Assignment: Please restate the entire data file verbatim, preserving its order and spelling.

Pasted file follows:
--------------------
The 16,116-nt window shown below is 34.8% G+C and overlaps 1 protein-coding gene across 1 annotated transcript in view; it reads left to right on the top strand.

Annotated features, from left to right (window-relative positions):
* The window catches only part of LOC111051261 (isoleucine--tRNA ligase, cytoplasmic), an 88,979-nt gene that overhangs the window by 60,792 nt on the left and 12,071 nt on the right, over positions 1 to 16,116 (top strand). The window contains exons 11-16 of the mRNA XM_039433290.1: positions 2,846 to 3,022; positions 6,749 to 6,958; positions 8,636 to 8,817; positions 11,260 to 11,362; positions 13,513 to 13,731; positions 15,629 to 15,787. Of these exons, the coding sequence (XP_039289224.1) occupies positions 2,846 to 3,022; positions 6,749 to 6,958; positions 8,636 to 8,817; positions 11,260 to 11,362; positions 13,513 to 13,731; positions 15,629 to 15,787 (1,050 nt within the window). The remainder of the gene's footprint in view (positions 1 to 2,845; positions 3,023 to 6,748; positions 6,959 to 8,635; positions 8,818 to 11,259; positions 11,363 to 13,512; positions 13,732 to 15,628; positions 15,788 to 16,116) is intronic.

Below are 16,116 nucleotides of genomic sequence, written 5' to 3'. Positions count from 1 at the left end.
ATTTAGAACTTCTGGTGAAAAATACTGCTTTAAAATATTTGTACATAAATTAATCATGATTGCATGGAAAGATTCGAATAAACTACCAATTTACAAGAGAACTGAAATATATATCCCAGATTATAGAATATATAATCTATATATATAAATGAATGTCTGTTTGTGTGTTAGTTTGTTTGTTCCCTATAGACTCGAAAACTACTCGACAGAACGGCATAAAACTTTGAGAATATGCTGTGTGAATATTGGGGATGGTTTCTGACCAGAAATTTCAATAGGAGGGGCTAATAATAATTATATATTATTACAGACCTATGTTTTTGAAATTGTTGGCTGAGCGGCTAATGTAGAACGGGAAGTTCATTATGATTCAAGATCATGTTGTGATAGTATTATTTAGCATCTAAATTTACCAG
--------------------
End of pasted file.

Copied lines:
The 16,116-nt window shown below is 34.8% G+C and overlaps 1 protein-coding gene across 1 annotated transcript in view; it reads left to right on the top strand.

Annotated features, from left to right (window-relative positions):
* The window catches only part of LOC111051261 (isoleucine--tRNA ligase, cytoplasmic), an 88,979-nt gene that overhangs the window by 60,792 nt on the left and 12,071 nt on the right, over positions 1 to 16,116 (top strand). The window contains exons 11-16 of the mRNA XM_039433290.1: positions 2,846 to 3,022; positions 6,749 to 6,958; positions 8,636 to 8,817; positions 11,260 to 11,362; positions 13,513 to 13,731; positions 15,629 to 15,787. Of these exons, the coding sequence (XP_039289224.1) occupies positions 2,846 to 3,022; positions 6,749 to 6,958; positions 8,636 to 8,817; positions 11,260 to 11,362; positions 13,513 to 13,731; positions 15,629 to 15,787 (1,050 nt within the window). The remainder of the gene's footprint in view (positions 1 to 2,845; positions 3,023 to 6,748; positions 6,959 to 8,635; positions 8,818 to 11,259; positions 11,363 to 13,512; positions 13,732 to 15,628; positions 15,788 to 16,116) is intronic.

Below are 16,116 nucleotides of genomic sequence, written 5' to 3'. Positions count from 1 at the left end.
ATTTAGAACTTCTGGTGAAAAATACTGCTTTAAAATATTTGTACATAAATTAATCATGATTGCATGGAAAGATTCGAATAAACTACCAATTTACAAGAGAACTGAAATATATATCCCAGATTATAGAATATATAATCTATATATATAAATGAATGTCTGTTTGTGTGTTAGTTTGTTTGTTCCCTATAGACTCGAAAACTACTCGACAGAACGGCATAAAACTTTGAGAATATGCTGTGTGAATATTGGGGATGGTTTCTGACCAGAAATTTCAATAGGAGGGGCTAATAATAATTATATATTATTACAGACCTATGTTTTTGAAATTGTTGGCTGAGCGGCTAATGTAGAACGGGAAGTTCATTATGATTCAAGATCATGTTGTGATAGTATTATTTAGCATCTAAATTTACCAG